SKorea: Human Rights Commission in landmark NKorea probeBy Nathan Schwartzman Mar 23, 2011 10:30AM UTC
Original article in Korean is at this link. I seem to recall the NHRC generally condemning North Korea’s human rights abuses previously, but this is the first instance of it investigating specific victim’s claims.
Also, perhaps the Commission’s about-face is in response to charges that it has been captured by conservatives.
A group of North Korean refugees and family members of South Koreans abducted to North Korea who suffered torture while in North Korean prisons have vowed to send the National Human Rights Commission (국가인권위원회) a petition to “investigate Kim Jong-il’s suppression of human rights.”
On the 13th the group The Lawyers for Citizens (시민과 함께하는 변호사들) announced that Mr. Park and 14 other North Korean refugees, along with Mr. Lee and seven other family members of abductees, have sent to the NHRC’s new North Korean human rights violation center three petitions alleging abuse by Kim Jong-il.
The NHRC’s North Korean human rights violation center has said that it plans to investigate the victimization alleged in the petitions. This appears to be the first time the NHRC has investigated a human rights victim of North Korea. There have been over 70 petitions asking for investigation of North Korean human rights abuses, but the NHRC has mostly turned them down because they did not present “proper subjects for investigation” and took little action.
Hyeon Byeong-cheol, head of the NHRC, said that “we want it to be known at home and abroad that we will thoroughly investigate petitions regarding human rights in North Korea, beginning with this investigation.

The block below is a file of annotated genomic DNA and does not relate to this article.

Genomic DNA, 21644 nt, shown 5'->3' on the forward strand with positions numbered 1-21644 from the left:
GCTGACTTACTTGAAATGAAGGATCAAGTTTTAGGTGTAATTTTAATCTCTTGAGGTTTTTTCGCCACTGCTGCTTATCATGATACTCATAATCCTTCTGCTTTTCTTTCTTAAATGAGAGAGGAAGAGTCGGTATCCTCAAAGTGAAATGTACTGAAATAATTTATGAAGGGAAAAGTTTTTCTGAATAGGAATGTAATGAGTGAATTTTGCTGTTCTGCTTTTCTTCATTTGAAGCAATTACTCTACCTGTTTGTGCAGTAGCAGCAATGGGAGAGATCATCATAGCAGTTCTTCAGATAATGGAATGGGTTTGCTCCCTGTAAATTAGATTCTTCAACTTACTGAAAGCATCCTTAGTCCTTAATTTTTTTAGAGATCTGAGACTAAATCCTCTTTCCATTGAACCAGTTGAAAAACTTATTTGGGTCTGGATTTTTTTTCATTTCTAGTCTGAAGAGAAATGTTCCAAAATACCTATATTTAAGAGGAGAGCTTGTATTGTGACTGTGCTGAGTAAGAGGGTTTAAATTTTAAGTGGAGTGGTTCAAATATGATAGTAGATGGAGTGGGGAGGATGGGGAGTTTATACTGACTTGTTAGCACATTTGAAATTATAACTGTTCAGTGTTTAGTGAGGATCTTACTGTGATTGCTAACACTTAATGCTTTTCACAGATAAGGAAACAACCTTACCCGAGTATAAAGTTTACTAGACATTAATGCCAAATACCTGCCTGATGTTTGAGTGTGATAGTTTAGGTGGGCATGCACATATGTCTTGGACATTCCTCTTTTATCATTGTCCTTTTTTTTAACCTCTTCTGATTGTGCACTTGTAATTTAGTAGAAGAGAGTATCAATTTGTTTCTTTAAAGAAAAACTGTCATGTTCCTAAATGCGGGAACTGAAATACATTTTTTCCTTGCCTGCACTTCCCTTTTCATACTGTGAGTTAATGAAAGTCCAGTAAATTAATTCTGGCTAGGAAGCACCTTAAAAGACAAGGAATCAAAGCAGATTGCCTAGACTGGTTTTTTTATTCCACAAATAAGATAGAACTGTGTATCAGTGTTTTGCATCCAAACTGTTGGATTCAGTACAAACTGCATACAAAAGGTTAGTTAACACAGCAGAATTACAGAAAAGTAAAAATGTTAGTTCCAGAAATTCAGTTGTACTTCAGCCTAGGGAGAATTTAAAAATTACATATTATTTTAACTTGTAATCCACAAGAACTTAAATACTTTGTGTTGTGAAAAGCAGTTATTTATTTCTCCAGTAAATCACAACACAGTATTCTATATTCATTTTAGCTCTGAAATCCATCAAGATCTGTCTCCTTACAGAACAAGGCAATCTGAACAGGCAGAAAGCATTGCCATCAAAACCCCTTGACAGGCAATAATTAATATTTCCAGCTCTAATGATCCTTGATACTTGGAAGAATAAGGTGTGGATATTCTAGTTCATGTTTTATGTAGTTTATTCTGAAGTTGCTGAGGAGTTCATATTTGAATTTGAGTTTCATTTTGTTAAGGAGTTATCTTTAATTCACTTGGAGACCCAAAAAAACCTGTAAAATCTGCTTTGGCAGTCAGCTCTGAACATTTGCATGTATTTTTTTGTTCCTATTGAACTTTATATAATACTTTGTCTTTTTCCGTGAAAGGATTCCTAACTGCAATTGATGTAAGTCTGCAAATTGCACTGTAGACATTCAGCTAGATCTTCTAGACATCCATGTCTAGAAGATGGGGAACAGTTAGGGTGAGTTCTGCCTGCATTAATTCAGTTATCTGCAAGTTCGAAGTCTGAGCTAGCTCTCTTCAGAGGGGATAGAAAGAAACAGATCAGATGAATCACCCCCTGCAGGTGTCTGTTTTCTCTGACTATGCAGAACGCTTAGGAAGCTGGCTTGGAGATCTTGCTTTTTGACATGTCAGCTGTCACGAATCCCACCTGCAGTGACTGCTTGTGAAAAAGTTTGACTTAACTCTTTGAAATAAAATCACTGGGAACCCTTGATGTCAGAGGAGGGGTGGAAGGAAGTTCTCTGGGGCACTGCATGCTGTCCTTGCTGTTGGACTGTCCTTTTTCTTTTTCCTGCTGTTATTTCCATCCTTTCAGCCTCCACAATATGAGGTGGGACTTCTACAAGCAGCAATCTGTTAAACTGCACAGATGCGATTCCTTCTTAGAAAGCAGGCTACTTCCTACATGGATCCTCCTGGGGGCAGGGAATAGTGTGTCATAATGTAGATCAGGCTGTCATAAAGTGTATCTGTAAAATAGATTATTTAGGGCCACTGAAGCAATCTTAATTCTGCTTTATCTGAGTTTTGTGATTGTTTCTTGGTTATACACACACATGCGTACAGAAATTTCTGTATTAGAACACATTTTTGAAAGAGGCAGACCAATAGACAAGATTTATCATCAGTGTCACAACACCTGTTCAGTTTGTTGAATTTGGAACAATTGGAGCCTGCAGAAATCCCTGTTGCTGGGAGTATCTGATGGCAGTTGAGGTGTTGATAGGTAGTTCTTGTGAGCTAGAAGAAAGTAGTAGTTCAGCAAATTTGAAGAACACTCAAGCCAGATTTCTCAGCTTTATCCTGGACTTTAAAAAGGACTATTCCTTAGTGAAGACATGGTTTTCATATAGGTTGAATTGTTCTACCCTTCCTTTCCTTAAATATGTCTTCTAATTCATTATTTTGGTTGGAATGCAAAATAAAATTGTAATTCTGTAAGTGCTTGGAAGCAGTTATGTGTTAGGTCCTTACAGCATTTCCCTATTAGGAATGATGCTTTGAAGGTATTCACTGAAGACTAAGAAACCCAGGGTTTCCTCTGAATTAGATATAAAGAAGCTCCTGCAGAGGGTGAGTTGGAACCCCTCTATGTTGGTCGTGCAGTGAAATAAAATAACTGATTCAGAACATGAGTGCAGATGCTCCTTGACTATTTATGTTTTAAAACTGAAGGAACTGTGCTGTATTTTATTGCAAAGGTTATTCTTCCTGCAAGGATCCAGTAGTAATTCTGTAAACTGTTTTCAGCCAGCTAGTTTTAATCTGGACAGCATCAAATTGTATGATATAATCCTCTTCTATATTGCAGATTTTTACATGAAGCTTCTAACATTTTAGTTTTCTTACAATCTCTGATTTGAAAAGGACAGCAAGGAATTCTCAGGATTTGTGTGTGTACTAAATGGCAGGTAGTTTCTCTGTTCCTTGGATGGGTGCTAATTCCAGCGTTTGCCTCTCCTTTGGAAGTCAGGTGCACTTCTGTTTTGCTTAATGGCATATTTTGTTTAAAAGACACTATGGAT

Ms. Seo, a North Korean refugee, said in her petition that “in 2002, when I was caught in China and returned to North Korea, security agents said that I ‘probably had hidden money’ and used their hands to search my genitals, forcibly opening them, and sexually tortured me in other ways.”
Mr. Do said that “while I was in prison I was tortured in various ways including standing on one leg for a long time and having my nose pushed into a toilet… while under water torture I collapsed from anemia and injured my back but was still required to do physical labor.”
Ms. Lee said that “after I was imprisoned by the State Security Department I was released in November of 2005, but the guard turned a child face-down in order to kill it, and when I tried to stop this I was hit and lost five teeth, and in the end the child died.” Family members of seven abductees, including the son of Mrs. Hwang who never returned after being abuducted in the Korean Air Lines hijacking in 1969, plan to also send a petition.
As to the reason that they chose Kim Jong-il as the sole named oppressor, they said that “it is because he is the highest political leader in North Korea, and all crimes ocurred through his commands and by his subordinates.” Lee Heon, speaking for the lawyers aiding these citizens, said that “at first we investigated the possibilities of criminal or civil cases against Kim Jong-il, but realistically it would be a difficult case to investigate and judge and so we sent a petition to the NHRC.”